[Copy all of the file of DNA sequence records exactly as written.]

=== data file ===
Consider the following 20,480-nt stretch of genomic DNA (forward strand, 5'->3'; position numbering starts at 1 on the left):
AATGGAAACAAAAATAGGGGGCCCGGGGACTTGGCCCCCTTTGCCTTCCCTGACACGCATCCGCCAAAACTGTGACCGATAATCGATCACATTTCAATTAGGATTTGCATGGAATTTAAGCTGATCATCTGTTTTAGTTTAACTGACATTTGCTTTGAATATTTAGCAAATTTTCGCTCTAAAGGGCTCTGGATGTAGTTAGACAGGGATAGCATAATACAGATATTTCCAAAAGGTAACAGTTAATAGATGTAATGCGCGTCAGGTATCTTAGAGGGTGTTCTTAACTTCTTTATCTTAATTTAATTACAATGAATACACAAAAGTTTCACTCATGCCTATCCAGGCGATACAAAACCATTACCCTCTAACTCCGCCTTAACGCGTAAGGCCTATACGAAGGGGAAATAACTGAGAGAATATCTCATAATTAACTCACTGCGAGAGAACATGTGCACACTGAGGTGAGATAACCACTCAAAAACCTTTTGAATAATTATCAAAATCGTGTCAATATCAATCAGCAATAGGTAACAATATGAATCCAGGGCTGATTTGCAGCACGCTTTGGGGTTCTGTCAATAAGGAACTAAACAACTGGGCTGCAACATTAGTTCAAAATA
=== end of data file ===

Consider the following 20,480-nt stretch of genomic DNA (forward strand, 5'->3'; position numbering starts at 1 on the left):
AATGGAAACAAAAATAGGGGGCCCGGGGACTTGGCCCCCTTTGCCTTCCCTGACACGCATCCGCCAAAACTGTGACCGATAATCGATCACATTTCAATTAGGATTTGCATGGAATTTAAGCTGATCATCTGTTTTAGTTTAACTGACATTTGCTTTGAATATTTAGCAAATTTTCGCTCTAAAGGGCTCTGGATGTAGTTAGACAGGGATAGCATAATACAGATATTTCCAAAAGGTAACAGTTAATAGATGTAATGCGCGTCAGGTATCTTAGAGGGTGTTCTTAACTTCTTTATCTTAATTTAATTACAATGAATACACAAAAGTTTCACTCATGCCTATCCAGGCGATACAAAACCATTACCCTCTAACTCCGCCTTAACGCGTAAGGCCTATACGAAGGGGAAATAACTGAGAGAATATCTCATAATTAACTCACTGCGAGAGAACATGTGCACACTGAGGTGAGATAACCACTCAAAAACCTTTTGAATAATTATCAAAATCGTGTCAATATCAATCAGCAATAGGTAACAATATGAATCCAGGGCTGATTTGCAGCACGCTTTGGGGTTCTGTCAATAAGGAACTAAACAACTGGGCTGCAACATTAGTTCAAAATA